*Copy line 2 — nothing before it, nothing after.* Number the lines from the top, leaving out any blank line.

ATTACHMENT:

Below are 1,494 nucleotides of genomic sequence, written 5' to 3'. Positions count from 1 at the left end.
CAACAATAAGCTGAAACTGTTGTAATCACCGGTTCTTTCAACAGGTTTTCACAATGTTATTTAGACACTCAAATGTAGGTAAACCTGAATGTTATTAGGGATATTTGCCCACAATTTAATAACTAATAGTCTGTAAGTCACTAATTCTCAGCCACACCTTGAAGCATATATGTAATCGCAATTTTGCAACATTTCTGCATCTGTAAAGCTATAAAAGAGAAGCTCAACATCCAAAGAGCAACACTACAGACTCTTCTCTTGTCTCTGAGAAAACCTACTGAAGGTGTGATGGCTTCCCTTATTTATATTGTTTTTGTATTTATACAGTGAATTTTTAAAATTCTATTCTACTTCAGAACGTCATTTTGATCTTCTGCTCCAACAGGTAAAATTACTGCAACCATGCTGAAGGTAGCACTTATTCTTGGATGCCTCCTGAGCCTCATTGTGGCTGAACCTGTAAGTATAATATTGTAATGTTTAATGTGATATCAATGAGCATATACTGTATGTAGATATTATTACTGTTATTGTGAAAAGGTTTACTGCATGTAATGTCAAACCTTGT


CAACAATAAGCTGAAACTGTTGTAATCACCGGTTCTTTCAACAGGTTTTCACAATGTTATTTAGACACTCAAATGTAGGTAAACCTGAATGTTATTAGGGATATTTGCCCACAATTTAATAACTAATAGTCTGTAAGTCACTAATTCTCAGCCACACCTTGAAGCATATATGTAATCGCAATTTTGCAACATTTCTGCATCTGTAAAGCTATAAAAGAGAAGCTCAACATCCAAAGAGCAACACTACAGACTCTTCTCTTGTCTCTGAGAAAACCTACTGAAGGTGTGATGGCTTCCCTTATTTATATTGTTTTTGTATTTATACAGTGAATTTTTAAAATTCTATTCTACTTCAGAACGTCATTTTGATCTTCTGCTCCAACAGGTAAAATTACTGCAACCATGCTGAAGGTAGCACTTATTCTTGGATGCCTCCTGAGCCTCATTGTGGCTGAACCTGTAAGTATAATATTGTAATGTTTAATGTGATATCAATGAGCATATACTGTATGTAGATATTATTACTGTTATTGTGAAAAGGTTTACTGCATGTAATGTCAAACCTTGT